Studies Indicate that Biopsies Do Not Determine Suitability of Organs for Transplantation

Deceased-donor kidneys retrieved for transplantation are increasingly being discarded, and the most common reason given for discarding the kidneys is biopsy results.

Two new studies published in the Clinical Journal of the American Society of Nephrology suggest that procurement biopsies are not predictive of posttransplant outcomes and may only serve to dissuade the use of kidneys that are otherwise suitable for transplant. The findings suggest that other methods are needed when weighing whether to transplant a deceased-donor kidney.

Biopsy-reported acute kidney injury and allograft outcomes

Given ever-increasing numbers of patients with end stage renal disease, the medical community has pushed to expand the deceased-donor organ supply. Unfortunately, a clear and consistent balance between organ acceptance and discard after procurement has been difficult to achieve given a lack of precise tools to assess donor kidney quality and prognosis.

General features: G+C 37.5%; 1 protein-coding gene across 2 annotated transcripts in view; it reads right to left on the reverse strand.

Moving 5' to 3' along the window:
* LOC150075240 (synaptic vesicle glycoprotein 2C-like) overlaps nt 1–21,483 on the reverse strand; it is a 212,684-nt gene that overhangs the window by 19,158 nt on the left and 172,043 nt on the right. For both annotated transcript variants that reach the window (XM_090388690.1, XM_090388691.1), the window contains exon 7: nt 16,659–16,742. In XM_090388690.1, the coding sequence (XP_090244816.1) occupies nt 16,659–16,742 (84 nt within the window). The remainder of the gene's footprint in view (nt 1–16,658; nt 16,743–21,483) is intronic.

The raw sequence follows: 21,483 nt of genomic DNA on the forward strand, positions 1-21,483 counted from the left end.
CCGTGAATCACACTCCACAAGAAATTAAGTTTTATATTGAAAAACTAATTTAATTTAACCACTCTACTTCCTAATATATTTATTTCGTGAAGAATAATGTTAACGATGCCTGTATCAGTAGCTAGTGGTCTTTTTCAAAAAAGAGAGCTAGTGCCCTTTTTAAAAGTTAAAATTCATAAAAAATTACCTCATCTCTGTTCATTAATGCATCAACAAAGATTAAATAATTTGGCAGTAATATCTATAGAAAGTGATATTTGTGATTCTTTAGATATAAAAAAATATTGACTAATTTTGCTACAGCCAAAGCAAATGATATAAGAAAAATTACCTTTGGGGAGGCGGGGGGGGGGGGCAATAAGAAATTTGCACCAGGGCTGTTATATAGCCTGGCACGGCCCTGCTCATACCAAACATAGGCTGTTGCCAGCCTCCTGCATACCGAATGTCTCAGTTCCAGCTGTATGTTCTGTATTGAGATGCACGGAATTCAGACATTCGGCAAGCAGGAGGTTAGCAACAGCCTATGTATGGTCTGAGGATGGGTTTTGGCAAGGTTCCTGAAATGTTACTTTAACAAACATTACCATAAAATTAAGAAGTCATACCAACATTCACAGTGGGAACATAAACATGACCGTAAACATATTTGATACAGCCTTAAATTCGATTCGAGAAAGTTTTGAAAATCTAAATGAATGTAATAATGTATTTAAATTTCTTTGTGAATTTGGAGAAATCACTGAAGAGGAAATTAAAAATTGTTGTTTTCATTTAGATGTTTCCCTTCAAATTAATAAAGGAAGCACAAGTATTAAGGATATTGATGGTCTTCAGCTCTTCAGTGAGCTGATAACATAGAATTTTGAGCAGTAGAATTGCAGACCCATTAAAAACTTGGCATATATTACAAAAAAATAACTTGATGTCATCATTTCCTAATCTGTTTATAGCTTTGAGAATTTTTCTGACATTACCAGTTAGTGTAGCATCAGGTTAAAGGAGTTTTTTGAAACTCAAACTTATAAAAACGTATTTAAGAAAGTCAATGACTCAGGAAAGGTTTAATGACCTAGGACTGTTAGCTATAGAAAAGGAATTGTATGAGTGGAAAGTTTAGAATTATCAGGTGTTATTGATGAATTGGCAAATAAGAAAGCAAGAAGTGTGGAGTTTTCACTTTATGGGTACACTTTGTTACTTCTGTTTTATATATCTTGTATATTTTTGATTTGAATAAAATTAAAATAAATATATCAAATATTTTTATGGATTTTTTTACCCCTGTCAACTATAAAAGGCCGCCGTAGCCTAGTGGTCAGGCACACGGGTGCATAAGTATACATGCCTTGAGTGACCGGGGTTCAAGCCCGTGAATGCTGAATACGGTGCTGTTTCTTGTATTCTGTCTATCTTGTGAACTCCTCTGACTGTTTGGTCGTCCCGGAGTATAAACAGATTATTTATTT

“Kidney researchers are investigating newer, non-invasive tools to assess kidney tissue injury, but we need to fully understand the utility and limitations of our current gold-standard, invasive assessment tool–kidney biopsy,” said Isaac Hall, MD, MS, of Yale University and the Veterans Affairs Medical Center. He and Chirag Parikh, MD, PhD, led a team that looked for associations between biopsy-reported acute kidney injury at the time of organ procurement with subsequent kidney transplant outcomes.

“We were hoping to expand our knowledge about these associations and explain inconsistent findings in the medical literature by performing the largest multicenter study of its kind to date,” Hall said.

Between March 2010 and April 2012, the researchers biopsied 651 kidneys (taken from 369 donors through four organ procurement organizations) that were later transplanted into recipients. The team found that biopsy-reported kidney injury was modestly associated with a delay in organ function in the first week after transplantation, but only for a subgroup of donor kidneys already known to be at high risk for this early outcome. The investigators also found that donor kidney biopsies frequently underreported acute kidney injury with substantial variability.